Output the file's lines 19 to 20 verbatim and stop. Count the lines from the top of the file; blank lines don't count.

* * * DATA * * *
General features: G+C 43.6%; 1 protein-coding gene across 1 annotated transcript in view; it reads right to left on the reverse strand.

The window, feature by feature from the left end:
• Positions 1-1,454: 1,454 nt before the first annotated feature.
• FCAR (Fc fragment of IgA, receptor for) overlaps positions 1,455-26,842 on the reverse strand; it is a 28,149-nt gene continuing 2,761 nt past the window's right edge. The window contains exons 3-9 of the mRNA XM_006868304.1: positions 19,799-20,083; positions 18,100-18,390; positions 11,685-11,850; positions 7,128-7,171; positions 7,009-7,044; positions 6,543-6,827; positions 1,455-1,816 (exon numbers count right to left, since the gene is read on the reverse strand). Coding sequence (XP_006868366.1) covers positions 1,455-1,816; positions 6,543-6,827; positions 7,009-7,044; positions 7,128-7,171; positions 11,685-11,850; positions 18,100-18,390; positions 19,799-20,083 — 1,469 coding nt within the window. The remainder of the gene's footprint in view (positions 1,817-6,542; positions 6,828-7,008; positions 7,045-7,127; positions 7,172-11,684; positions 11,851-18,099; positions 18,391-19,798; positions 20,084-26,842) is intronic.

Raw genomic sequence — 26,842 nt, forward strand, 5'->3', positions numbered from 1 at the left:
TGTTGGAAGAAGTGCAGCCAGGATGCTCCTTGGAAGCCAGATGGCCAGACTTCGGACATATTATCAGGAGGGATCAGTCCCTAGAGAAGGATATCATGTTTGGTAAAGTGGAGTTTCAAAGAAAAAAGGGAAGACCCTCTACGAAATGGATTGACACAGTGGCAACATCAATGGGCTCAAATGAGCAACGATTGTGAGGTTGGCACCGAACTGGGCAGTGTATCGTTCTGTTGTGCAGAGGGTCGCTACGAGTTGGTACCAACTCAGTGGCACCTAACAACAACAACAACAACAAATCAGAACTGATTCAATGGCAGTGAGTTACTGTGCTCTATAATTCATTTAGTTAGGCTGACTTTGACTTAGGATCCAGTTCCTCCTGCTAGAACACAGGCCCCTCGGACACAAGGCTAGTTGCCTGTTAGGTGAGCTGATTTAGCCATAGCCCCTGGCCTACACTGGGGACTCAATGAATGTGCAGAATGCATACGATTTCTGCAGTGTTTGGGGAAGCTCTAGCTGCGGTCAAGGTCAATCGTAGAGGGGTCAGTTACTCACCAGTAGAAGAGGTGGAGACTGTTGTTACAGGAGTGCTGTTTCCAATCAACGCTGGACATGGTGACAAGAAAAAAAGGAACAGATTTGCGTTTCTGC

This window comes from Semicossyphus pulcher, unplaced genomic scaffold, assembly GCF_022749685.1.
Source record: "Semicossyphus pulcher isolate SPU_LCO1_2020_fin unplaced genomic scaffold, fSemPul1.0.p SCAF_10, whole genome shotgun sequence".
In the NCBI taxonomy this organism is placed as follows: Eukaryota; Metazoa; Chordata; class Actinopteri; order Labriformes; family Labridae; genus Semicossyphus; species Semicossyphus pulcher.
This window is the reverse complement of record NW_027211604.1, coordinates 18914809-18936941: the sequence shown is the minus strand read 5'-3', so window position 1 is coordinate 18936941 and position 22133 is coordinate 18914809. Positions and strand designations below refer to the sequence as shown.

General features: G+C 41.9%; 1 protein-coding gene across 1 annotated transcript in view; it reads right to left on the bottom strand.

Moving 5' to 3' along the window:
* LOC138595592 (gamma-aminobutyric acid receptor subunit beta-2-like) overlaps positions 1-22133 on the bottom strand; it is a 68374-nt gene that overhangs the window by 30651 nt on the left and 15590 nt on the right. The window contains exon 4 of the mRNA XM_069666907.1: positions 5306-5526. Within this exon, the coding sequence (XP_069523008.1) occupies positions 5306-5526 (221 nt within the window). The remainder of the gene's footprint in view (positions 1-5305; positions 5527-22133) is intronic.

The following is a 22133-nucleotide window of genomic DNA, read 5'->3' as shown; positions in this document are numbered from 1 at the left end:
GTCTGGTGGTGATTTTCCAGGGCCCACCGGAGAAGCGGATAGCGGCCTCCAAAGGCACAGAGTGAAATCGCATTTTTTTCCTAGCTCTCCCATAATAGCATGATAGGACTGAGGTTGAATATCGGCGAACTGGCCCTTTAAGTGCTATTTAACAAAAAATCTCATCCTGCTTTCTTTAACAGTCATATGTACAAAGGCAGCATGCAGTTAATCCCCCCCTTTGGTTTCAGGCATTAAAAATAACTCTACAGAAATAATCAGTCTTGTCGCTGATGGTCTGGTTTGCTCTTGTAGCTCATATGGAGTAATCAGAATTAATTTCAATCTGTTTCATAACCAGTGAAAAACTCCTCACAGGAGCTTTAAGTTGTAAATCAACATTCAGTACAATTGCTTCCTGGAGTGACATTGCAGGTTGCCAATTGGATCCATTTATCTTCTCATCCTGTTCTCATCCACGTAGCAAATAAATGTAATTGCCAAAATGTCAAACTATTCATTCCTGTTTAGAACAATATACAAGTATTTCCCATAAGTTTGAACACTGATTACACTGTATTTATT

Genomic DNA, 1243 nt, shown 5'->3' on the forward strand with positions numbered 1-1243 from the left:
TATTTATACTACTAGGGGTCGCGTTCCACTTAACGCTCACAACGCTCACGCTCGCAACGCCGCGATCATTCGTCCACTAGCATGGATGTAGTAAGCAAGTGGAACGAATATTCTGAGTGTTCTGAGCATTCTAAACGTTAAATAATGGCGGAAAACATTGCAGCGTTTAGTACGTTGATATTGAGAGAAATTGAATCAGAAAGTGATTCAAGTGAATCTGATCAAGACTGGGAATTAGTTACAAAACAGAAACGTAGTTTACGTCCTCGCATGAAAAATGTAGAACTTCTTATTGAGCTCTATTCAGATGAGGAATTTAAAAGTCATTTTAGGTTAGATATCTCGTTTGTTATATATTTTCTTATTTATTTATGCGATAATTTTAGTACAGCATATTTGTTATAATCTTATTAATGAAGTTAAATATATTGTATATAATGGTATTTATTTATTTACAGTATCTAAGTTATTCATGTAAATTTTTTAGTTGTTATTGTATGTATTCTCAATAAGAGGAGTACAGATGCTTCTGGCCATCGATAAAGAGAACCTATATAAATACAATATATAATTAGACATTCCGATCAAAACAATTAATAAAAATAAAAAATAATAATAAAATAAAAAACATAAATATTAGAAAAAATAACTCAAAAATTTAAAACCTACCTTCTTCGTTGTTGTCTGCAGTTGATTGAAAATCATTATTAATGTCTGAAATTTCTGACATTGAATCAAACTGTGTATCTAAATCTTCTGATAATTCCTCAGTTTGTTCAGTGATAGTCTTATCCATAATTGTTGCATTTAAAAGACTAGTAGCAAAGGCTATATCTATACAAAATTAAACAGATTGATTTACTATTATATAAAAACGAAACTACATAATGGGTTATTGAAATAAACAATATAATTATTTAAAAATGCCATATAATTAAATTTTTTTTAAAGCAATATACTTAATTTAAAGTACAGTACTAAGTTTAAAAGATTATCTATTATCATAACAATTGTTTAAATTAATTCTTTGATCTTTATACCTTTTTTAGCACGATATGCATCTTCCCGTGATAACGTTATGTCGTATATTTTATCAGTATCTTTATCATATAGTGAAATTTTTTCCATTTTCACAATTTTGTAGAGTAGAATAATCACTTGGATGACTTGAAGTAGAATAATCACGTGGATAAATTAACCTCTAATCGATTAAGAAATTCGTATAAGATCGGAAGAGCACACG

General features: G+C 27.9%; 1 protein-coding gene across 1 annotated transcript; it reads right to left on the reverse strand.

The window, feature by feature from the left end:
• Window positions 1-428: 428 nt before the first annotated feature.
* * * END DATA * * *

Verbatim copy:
The window, feature by feature from the left end:
• Window positions 1-428: 428 nt before the first annotated feature.